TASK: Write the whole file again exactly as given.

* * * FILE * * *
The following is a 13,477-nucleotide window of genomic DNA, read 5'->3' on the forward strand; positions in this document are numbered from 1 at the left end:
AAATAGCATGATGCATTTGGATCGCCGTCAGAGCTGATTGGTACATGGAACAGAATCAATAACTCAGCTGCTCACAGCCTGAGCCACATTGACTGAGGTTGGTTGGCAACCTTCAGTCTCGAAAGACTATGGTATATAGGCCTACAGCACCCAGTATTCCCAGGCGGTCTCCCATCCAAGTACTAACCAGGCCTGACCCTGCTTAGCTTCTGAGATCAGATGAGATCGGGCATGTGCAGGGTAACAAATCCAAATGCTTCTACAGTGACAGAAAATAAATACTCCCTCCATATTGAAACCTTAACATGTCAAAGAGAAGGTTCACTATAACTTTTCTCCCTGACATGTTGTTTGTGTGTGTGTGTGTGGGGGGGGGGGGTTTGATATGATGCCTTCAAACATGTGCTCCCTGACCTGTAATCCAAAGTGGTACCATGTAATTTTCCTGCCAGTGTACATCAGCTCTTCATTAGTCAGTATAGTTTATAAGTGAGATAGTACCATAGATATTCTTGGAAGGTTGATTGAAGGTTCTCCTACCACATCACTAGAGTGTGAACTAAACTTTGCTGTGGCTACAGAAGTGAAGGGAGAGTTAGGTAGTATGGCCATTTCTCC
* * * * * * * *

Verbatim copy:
The following is a 13,477-nucleotide window of genomic DNA, read 5'->3' on the forward strand; positions in this document are numbered from 1 at the left end:
AAATAGCATGATGCATTTGGATCGCCGTCAGAGCTGATTGGTACATGGAACAGAATCAATAACTCAGCTGCTCACAGCCTGAGCCACATTGACTGAGGTTGGTTGGCAACCTTCAGTCTCGAAAGACTATGGTATATAGGCCTACAGCACCCAGTATTCCCAGGCGGTCTCCCATCCAAGTACTAACCAGGCCTGACCCTGCTTAGCTTCTGAGATCAGATGAGATCGGGCATGTGCAGGGTAACAAATCCAAATGCTTCTACAGTGACAGAAAATAAATACTCCCTCCATATTGAAACCTTAACATGTCAAAGAGAAGGTTCACTATAACTTTTCTCCCTGACATGTTGTTTGTGTGTGTGTGTGTGGGGGGGGGGGGTTTGATATGATGCCTTCAAACATGTGCTCCCTGACCTGTAATCCAAAGTGGTACCATGTAATTTTCCTGCCAGTGTACATCAGCTCTTCATTAGTCAGTATAGTTTATAAGTGAGATAGTACCATAGATATTCTTGGAAGGTTGATTGAAGGTTCTCCTACCACATCACTAGAGTGTGAACTAAACTTTGCTGTGGCTACAGAAGTGAAGGGAGAGTTAGGTAGTATGGCCATTTCTCC